If you’ve just made a cake or a casserole, you can practice this activity with children aged 7–8 to give them a practical way to think about fractions.

Questions to help learners connect fractions with food

Start with a food item in a round, rectangular or square tin. Help your child cut the food into halves and ask, “how do you know you’ve cut it into halves?” Here, they need to understand that they’ve cut the food into two equal parts, so each part is 1 half.

Now, can they make quarters? This is practicing equivalent fractions, as we can cut each half in half again to make quarters.

What is 1 half the same as?
Can they see that 1 half is the same as 2 quarters?
If you helped them to make quarters, can they apply what they learned to make eighths?

Top tip: With this activity, try making up problems like, if we took away 3 slices or 3 eighths, how many are left? Can they write down what they’ve learned in their journal?

Maths activity for children aged 8–9: making sense of mass

Following a recipe is a useful life skill, but you need an understanding of maths and measurement to follow a recipe properly! Give this activity a go with children aged 8–9 to help them relate their maths skills to using a recipe at home.

Questions to help learners make sense of mass

When you’re cooking, ask your child to read the recipe out loud to you and help you measure ingredients.

Can they measure the ingredients in grams or kilograms?
Can they convert the measurements from grams to kilograms, and kilograms to grams?
Can they estimate masses to the nearest kilogram?

If you have a set of analog scales, do they know what each dash represents?
How can they make sure they’re measuring the mass accurately?

Maths activity for children aged 9–10: visualising volume

It’s time to think inside the box! With this activity for children aged 9–10, ask them to look at the volume of the containers you’re using. How much food can you realistically fit in that pan or plastic container?

Questions to help learners visualise volume

Find a container that’s a cube or cuboid, and ask your child to estimate the volume of the container.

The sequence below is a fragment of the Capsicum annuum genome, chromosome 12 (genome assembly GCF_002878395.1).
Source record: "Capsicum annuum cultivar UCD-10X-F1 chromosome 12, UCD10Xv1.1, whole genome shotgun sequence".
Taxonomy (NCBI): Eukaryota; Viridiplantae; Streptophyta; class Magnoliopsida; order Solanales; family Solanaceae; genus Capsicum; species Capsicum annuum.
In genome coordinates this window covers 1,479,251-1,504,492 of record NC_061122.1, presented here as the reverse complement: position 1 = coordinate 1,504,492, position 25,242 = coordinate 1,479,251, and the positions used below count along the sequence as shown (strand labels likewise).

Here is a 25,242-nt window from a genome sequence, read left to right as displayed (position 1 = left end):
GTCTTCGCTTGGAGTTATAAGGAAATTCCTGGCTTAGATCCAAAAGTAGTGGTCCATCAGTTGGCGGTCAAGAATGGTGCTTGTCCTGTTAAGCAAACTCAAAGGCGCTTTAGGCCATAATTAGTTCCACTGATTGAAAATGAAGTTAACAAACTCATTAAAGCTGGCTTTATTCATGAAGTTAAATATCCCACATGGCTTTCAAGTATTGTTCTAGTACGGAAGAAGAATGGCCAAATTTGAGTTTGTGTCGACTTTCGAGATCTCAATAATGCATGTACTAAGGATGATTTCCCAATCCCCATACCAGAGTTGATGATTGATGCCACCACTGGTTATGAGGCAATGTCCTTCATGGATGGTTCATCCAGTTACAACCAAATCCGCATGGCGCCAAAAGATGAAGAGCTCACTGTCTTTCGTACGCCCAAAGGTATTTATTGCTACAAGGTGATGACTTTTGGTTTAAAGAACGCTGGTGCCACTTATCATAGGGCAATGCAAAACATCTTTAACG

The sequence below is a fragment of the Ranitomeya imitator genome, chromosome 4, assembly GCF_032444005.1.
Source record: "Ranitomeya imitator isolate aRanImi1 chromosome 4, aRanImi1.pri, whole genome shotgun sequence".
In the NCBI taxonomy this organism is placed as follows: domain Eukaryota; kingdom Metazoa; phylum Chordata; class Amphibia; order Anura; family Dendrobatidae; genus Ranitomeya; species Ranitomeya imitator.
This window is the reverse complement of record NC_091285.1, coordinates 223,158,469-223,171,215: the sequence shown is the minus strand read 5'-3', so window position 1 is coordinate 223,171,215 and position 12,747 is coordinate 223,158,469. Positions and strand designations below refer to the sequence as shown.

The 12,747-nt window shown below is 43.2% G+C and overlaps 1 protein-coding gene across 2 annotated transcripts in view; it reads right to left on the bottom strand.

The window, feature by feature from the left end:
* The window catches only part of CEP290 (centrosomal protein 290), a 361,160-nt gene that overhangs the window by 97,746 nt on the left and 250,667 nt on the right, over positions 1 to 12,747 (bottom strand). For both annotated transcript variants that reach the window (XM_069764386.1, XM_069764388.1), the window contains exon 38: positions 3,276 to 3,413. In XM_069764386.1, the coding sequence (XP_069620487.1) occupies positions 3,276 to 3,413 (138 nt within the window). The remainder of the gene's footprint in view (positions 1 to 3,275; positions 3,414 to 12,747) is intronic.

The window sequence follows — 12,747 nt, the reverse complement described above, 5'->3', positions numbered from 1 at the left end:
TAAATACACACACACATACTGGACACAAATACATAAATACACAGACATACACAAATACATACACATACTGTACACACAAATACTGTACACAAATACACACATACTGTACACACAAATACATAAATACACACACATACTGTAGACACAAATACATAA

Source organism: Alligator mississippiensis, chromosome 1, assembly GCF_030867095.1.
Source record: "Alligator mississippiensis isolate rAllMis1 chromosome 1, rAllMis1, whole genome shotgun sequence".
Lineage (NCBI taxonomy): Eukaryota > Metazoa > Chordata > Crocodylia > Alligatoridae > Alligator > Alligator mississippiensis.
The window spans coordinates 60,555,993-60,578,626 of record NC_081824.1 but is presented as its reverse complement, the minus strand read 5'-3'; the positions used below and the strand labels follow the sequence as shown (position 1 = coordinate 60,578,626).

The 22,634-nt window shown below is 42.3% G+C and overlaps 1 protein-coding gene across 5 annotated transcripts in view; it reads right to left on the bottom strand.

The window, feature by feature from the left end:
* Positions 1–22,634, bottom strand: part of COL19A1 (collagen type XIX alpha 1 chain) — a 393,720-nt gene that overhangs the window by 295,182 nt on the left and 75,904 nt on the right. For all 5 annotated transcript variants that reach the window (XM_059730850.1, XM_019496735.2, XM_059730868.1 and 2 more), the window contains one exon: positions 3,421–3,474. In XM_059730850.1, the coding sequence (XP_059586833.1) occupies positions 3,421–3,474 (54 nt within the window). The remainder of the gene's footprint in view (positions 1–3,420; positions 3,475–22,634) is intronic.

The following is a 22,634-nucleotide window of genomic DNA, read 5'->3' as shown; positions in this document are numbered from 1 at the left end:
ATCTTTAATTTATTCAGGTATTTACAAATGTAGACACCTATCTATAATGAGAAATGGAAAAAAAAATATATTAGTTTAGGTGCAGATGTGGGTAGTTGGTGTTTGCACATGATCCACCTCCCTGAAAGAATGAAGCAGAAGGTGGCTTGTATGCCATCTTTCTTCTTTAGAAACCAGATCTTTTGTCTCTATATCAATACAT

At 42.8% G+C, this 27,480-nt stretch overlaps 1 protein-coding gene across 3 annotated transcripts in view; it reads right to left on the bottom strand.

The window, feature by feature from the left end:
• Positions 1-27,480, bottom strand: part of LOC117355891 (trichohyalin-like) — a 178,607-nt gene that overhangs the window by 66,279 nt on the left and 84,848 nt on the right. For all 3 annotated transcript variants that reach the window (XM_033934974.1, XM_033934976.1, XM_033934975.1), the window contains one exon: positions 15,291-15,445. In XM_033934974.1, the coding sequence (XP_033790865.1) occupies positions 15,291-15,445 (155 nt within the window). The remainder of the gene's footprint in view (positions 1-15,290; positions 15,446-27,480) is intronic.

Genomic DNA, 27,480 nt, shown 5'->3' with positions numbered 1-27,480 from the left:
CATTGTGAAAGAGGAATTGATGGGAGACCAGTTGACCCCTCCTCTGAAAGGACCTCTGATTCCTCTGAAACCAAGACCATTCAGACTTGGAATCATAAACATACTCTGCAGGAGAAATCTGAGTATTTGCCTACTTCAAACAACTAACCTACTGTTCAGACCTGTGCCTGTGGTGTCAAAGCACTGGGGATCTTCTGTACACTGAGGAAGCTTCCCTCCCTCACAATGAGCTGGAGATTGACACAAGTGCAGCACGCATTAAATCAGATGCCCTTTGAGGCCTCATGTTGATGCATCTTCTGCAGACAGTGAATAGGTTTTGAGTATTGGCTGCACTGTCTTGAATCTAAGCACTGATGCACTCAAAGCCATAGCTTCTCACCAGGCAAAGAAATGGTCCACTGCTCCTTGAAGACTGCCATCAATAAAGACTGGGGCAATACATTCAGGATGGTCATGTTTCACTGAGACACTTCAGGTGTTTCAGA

What resources can they use to help them?
How many different ways can they find to calculate the volume of the container?
How would they estimate the volume of a rounded container like a jug or jar?

Maths activity for children aged 10–11: converting measurements

Sometimes you’ll need to double or half your recipes. Or maybe you’ll want to try a recipe that uses imperial measurements instead of metric. Building the skills to adapt cooking and baking measurements is a great way for your child to practice measurement conversions.

Questions to help learners convert measurements

Ask your child if they can tell you how many grams there are in a kilogram.

Can they convert all the measurements in a recipe from grams to kilograms, or kilograms to grams?
Can they tell you how many millilitres there are in a litre?
Can they convert all the liquid ingredients in the recipe from millilitres to litres, or litres to millilitres?

Try and find a recipe that uses imperial measurements. If you tell them that 1 ounce is approximately 30 grams, can they convert all the imperial measurements to metric?

Talk to them about the difference between imperial and metric units. Do they know why metric units are used more often globally?

Developing everyday maths skills and learning life skills often go hand in hand. By doing these everyday maths exercises, your child will start to build a stronger connection with maths, understand why it’s important and see how they can apply their skills in real life.

And as a bonus — you might instill a love of cooking and baking! What other skills can you teach them with maths in mind?